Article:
Last month’s article explained the battles we had to satisfy the local council’s Conservation Officer, and described the beginning of the door’s construction. Here’s the concluding episode
The first stage of this project gave me two identical frames for the door itself. From now on they would be treated completely differently, so I put one to one side and concentrated on the internal frame.
The first step was to cut a 6mm slot round the inside edge of the frame components to house the plywood panels. Once the ply had been cut to size the frame was glued together, photo 1. I then planed a small chamfer off the inside edge of the frame and cut out a hole in the central rail for the letterbox.
Fitting the inner boards
Next I machined up the vertical boards and fitted them loosely in place, using spacers to ensure that there was a 2mm gap between them, photo 2. Once I was happy with the fit, I removed the boards and gave the edges a coat of Polyx oil, completely covering the tongues and grooves as this area would be difficult to finish properly once the door was assembled.
I then marked the centre point of each board on a slim batten to use as a guide rod. The boards were then clamped in position and the door was tipped on its side so I could screw each board in place from the inside, photo 3, using the rod I had previously marked as a positional guide. I screwed down only one edge of each board to allow the wood to move in the future. All that remained was to cut the letterbox slot through the boards, photo 4.
The external door frame
Now it was time to go back to the external frame. I started by gluing it all together, photo 5, and then cut the slot in the centre rail for the letterbox.
The next job was to loosely fit the vertical boards which I had previously machined to size when I made the inner frame. Note that the middle board has been tongued on both edges, photo 6, and so needs to be wider than the other boards by the depth of the tongue if they are all to be the same finished size.
The three middle boards now needed to be cut in two, and to have tongues and grooves cut in the ends, photo 7. Note that I’ve also cut some shallow stress-relieving grooves on their back faces. The two outer boards run the full length of the door; the three middle boards are cut to overlap the centre rail, photo 8. This is then tongued and grooved on all four edges and slid into place, photo 9.
Finishing the frame
After fitting the bottom three boards loosely in place, photo 10, I marked the letterbox position on the outer middle rail, took the door apart again, chamfered the inside edge and cut out the letterbox opening.
With the frame in pieces, I gave all the edges – which will be difficult to finish after the door is assembled – a coat of Sikkens HLS Plus and allowed this to dry before reassembling the frame.
I started with the top panel and the centre rail, photo 11. The two parts of the middle rail were glued together; the other boards are left free to move. Note that the exposed middle rail only runs the width of three boards. Its purpose is to allow a waterproof joint around the letterbox. Without this, water would track down the grooves and run into the letterbox opening. The door is to have a particularly large letterbox which will completely cover the rail when it’s fitted.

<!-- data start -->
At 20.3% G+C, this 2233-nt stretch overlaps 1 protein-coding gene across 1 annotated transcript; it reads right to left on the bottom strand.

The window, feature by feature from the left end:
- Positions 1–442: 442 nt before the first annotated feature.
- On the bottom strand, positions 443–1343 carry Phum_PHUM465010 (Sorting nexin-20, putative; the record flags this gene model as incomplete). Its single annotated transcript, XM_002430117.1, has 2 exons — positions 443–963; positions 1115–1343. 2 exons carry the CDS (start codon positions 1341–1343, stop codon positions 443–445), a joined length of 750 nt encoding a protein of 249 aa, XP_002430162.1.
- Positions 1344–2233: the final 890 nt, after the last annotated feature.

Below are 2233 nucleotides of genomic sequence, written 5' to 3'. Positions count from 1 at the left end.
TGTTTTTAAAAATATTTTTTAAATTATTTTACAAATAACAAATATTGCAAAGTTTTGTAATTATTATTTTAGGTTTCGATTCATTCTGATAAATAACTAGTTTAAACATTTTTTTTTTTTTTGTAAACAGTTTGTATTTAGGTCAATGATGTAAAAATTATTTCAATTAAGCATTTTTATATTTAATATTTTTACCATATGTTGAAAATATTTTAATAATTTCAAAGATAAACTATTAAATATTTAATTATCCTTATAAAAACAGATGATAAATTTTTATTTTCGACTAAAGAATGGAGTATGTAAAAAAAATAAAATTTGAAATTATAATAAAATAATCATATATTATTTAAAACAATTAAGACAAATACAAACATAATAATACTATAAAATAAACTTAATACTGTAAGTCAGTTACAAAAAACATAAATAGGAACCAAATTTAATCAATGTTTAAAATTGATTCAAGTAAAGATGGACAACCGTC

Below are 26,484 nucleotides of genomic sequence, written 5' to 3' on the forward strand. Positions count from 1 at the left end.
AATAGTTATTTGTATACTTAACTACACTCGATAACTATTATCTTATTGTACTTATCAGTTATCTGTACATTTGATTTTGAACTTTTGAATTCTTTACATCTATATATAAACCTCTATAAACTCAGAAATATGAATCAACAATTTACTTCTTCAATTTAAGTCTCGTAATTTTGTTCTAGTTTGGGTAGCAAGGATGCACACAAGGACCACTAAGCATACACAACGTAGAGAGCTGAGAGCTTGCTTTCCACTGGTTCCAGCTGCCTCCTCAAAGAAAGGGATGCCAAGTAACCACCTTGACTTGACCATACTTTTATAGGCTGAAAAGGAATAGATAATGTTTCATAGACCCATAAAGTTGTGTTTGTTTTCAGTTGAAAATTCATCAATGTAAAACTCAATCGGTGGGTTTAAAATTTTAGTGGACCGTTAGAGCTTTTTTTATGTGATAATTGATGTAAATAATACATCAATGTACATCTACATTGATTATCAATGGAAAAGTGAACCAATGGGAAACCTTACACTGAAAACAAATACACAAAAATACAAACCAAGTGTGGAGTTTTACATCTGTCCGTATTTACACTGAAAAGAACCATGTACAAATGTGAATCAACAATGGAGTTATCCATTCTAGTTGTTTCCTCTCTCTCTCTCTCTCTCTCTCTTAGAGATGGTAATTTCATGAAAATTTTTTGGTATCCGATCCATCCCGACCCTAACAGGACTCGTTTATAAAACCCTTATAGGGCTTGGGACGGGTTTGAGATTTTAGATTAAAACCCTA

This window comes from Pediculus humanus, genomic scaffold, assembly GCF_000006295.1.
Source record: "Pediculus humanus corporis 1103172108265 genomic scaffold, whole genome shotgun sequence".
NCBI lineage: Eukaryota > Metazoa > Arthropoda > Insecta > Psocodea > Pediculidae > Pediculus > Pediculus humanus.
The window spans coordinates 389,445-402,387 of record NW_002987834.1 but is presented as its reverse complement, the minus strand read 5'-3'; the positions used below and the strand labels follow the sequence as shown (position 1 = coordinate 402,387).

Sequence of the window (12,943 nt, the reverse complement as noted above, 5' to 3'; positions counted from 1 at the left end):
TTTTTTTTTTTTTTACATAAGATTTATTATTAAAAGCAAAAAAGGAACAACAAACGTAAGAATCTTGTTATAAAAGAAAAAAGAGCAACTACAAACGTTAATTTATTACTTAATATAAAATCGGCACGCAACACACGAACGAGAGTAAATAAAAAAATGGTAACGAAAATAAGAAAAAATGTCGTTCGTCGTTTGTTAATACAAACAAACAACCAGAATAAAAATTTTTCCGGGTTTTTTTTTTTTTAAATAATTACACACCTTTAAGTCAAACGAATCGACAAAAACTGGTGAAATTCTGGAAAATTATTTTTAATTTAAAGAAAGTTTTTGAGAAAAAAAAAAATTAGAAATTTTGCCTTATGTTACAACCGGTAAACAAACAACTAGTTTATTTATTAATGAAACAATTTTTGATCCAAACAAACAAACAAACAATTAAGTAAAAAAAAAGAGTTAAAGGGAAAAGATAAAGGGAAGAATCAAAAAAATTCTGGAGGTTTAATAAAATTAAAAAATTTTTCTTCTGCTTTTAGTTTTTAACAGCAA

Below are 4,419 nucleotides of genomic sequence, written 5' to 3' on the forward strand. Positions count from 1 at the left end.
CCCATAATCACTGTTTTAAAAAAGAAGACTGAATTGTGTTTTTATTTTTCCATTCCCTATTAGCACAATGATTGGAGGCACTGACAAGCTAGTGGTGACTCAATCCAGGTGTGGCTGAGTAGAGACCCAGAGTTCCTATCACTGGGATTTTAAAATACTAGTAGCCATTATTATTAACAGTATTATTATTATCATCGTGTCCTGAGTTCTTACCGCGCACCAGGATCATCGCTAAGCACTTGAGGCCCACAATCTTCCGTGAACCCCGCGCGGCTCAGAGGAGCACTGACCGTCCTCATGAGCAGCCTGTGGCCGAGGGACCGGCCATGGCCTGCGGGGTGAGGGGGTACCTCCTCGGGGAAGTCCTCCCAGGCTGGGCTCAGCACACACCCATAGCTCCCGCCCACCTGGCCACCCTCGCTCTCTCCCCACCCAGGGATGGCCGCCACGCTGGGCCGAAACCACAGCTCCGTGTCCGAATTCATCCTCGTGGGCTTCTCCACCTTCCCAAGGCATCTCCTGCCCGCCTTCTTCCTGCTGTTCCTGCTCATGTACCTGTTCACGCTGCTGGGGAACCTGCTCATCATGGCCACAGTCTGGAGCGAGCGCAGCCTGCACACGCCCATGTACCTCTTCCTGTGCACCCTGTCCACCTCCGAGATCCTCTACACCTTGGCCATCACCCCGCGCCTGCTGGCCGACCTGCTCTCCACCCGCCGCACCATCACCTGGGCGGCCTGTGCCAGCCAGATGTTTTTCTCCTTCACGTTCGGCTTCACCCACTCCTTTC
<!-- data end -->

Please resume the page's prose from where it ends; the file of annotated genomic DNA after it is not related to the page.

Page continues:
Finally, I fitted and clamped the lower boards in place before screwing them down to their rails using stainless steel screws, photo 12. Then I checked that the letterbox fitted within the opening without binding, photo 13, and neatened up the cut edges
Draught seals and locks
To draught-seal the bottom edge of the door, I chose to fit a Norseal automatic threshold seal. This is mortised into the bottom of the door, but while the door is in two halves it’s an easy job to rebate the bottom of both frames to house the seal, photo 14. I also routed out a recess in the two stiles to house the mortise lock before sanding the internal faces of the two frames smooth, photo 15.
Next, I fitted 20mm thick Celotex insulation into the recesses created in the frames. Note that I’ve covered all the cut edges of the Celotex with aluminium tape, photo 16, to ensure that the wood glue didn’t get onto the foam core of the Celotex. Some plastics react badly when they touch, and although in theory polyurethane wood glue shouldn’t react adversely with the Celotex foam, this precaution ensures that I won’t have a problem in the future.
I then test-fitted the two frames together before giving both inner faces a thin coat of polyurethane adhesive, photo 17. At last I was able to bring the two frames together, photo 18, working on my bench which I know is flat. It was vital to glue it up on a perfectly flat surface, as any discrepancy would otherwise be locked in for life.
Fitting and finishing
Once the glue had cured I carefully cleaned the dried excess off, trimmed the door to its final size, rebated it for hinges and temporarily fitted the door into the frame. This allowed me to finish the door, inside with Polyx oil and outside with Sikkens ebony woodstain, as required by the Conservation Officer.
All that was left was to fit the door and frame, attach the door furniture and lock, and add the seals to the door frame for the job to be finally finished.
A job well done
The door has been fitted for a while now, and it has performed remarkably well in a wide range of weather conditions. When the sun shines on the black exterior, the outside of the door can get blisteringly hot. On the inside, however, the door doesn’t even get warm, which bodes well for its long-term thermal performance.
My only disappointment is that the door doesn’t look as spectacular as I would have liked, especially after all this work; in fact no one even seems to notice that we have changed the door. However, from a conservation point of view that is exactly what was wanted, so I suppose it’s a job well done!